Don’t accept the notion that in the “rat race” you are required to lose your integrity in order to have success. Do what is right, treat others well, and do so with integrity at all times even if it comes at a personal cost to you. Leadership without integrity is failure in disguise.
Integrity also involves teachability. Leadership without teachability is like driving in rush hour with a blindfold and ignoring the advice of the person in the passenger seat. You know that others have information that you need to hear but you refuse to listen to it because you prefer to trust your own blindness than learn from others.
12) They Clarify Vision
Vision provides the picture of future change and its implications. Imagine writing a newspaper article about the way your community looks different ten years from now because of all the changes you and your organization have made.
Those around you need a clear picture of how things will look so that they can work towards it even if it feels extremely far off and impossible right now.
How have you clarified vision for those around you? Is your vision dripping with adjectives and powerful ideas and metaphors that captivate the hearts and minds of people? Why not? Go and make sure the vision is painstakingly clear. Be careful it describes how the future will look and not what you need to do to get there.
13) They Communicate Clearly, Often, and in an Encouraging Way
If you want to get things done, you need to communicate. I used to think that I was a good communicator and then realized I needed to grow in far more areas than I cared to admit. Perhaps you are like me in this sense.
I think most people struggle with communication. But good communication is vital to anyone trying to live out these characteristics of a leader of change. If you are like me, though, you have struggled in at least one of three ways: the frequency, the clarity, and the manner.
A. Frequency: The frequency of your communication matters. Here’s where I felt the pangs of conviction today. You can say something clearly one time and see no change at all. You may need to ask yourself if the message you are communicating is being shared with people consistently over time. When people here a consistent message many times and in many different ways, they are better able to digest it as the new normal rather than a “flash in the pan.”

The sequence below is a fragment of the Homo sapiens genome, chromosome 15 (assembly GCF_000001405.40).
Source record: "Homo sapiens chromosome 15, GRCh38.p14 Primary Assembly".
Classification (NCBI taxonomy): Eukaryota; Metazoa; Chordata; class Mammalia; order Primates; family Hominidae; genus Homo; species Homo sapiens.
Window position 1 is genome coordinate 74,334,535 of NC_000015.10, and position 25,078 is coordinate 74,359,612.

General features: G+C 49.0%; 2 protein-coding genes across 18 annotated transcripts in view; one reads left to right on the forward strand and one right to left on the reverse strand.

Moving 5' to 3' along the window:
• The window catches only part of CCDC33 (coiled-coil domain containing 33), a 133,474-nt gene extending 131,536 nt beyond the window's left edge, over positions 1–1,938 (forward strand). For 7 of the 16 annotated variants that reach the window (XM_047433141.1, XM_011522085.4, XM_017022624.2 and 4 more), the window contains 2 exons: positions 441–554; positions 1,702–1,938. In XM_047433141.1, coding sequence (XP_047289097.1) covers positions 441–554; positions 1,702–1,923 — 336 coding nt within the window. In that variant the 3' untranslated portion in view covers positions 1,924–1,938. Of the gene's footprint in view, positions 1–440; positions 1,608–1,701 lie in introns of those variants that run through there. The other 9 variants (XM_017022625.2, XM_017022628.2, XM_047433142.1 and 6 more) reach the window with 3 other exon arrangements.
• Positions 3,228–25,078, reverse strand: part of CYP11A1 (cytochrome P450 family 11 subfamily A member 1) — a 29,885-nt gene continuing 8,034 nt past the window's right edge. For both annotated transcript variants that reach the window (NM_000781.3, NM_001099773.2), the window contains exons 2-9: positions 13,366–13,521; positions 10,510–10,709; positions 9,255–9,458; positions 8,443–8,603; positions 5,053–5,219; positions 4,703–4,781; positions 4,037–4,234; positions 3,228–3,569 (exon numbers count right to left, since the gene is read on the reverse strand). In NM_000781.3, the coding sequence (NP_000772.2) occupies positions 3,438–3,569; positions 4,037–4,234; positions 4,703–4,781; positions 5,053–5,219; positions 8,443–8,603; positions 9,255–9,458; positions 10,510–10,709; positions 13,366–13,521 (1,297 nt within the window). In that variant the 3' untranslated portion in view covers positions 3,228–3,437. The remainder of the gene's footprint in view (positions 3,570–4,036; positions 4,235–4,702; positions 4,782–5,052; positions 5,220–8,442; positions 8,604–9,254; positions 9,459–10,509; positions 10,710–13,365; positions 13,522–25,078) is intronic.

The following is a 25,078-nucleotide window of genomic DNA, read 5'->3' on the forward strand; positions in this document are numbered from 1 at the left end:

B. Clarity: Unclear communication creates confusion and frustration. Some people hear one thing and others hear something else entirely. Sometimes your audience hears one thing and you thought you said something different. You now think that you were clear. They think they heard the message. The two groups of people move on thinking they are on the same page and that is the farthest thing from the truth.
In order to have communication clarity, I’ve found that the three most effective tools are to write down the message, video myself sharing the message, and get feedback from others after they hear the message. If you do one or all three of those, you will be leaps and bounds ahead of 99% of people in your communication.
C. Manner: Communication can be extraordinarily clear and frequent yet get rejected. This is often because of the manner or the way in which you delivered it to others.
I’ve noticed this in countless leaders throughout my life and in my own communication. They may have a message that people need to hear. They may share that message on many different occasions and in many different ways. But when they share it they share it in such a way that the people listening don’t want to hear their message because of HOW they said what they said. My guess is that this is true for most of us at one time or another. Trying thinking about HOW you want to communicate something on your mind today and HOW the other person will best receive it.
If you take action on a few of these characteristics of leaders of change, you likely lead change more effectively in ways that you haven’t before. Sometimes when we read things like this post about the characteristics of leaders of change we can get stifled by the thinking there are too many things that need to get done. But you can and must take decision action to both become a leader of change and to take action in doing what what a leader of change does.
Don’t let yourself sit back and get overwhelmed by all that has to get done. Take a minute to celebrate and thank those around you for how they have contributed to your success. Then get to work.
A special thank you goes out to all those on my Facebook page who graciously helped provide ideas and challenged my thinking on this post. Because of you, I went back and edited various parts of this post because your ideas were too helpful to ignore.
Look over the other 9 coaching questions leaders of change ask or dig deeper into a specific question.